Epacris microphylla

Coral heath

Family: Ericaceae subfam. Epacridoideae

E. microphylla grows mainly up and down the tablelands of NSW and is found generally in swampy and dry coastal heath in dry sclerophyll forest on sandstone and granite. It typically grows on sandstone and sandy soils.

It occurs in Queensland, New South Wales and Victoria where it is widespread from the coast to about 1900 metres altitude.

It flowers throughout the year but mainly July to November. Starry white flowers are produced solitarily in leaf axils but extending down branches to form leafy inflorescences. The flowers are white and often pink-tipped in bud. They are about 7 mm across.

Leaves are small and rigid, to 6 mm long and 4 mm wide and dark green.  Leaf shape can vary slightly from ovate to heart-shaped to rhombic and they are clustered very architecturally along the stem. The fruit is a capsule about 2 mm long.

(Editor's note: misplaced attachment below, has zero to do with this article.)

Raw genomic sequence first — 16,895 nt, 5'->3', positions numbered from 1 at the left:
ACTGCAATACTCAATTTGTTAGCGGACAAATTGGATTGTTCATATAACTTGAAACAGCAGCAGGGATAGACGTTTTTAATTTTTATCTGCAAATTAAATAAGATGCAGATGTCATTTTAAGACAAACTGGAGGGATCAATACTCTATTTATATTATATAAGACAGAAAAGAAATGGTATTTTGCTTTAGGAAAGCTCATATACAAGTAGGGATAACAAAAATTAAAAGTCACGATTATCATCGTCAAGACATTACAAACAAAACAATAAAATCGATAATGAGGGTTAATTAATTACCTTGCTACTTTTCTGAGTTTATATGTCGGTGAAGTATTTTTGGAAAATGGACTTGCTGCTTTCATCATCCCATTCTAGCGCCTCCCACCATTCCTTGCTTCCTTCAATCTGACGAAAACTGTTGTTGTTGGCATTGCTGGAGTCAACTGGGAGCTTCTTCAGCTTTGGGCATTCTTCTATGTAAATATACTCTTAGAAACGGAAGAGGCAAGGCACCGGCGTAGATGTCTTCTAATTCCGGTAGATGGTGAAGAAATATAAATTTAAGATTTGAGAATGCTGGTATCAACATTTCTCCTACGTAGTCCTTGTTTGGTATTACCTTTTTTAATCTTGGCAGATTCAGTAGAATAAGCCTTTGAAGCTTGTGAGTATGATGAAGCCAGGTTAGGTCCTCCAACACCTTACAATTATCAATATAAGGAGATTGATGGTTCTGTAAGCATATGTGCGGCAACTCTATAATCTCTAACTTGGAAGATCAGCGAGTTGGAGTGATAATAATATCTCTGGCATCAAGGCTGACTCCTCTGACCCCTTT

In the garden

E. microphylla is an attractive and reportedly hardy garden plant as long as it is grown in well-drained soil. Grows to 1 m or a little taller if moisture present.

Ideally, it needs a consistently moist but not over wet soil. Prune after flowering to keep compact and promote flowering. Mulch around the base will help retain soil moisture. A good container plant.

No recorded problems but may be temperamental like many others in this subfamily of heaths.


From cuttings as seed is hard to collect.

Other information

Likely regenerates from seed after fire.

Epacris – from the Greek epi- meaning “upon” and akris meaning “edge” referring to the often found rocky and cliff habitat of species in the genus.
microphylla – from the Gk. micro meaning “small” and phylla meaning “leaves”

Not threatened except in Victoria where it is near threatened.


By Jeff Howes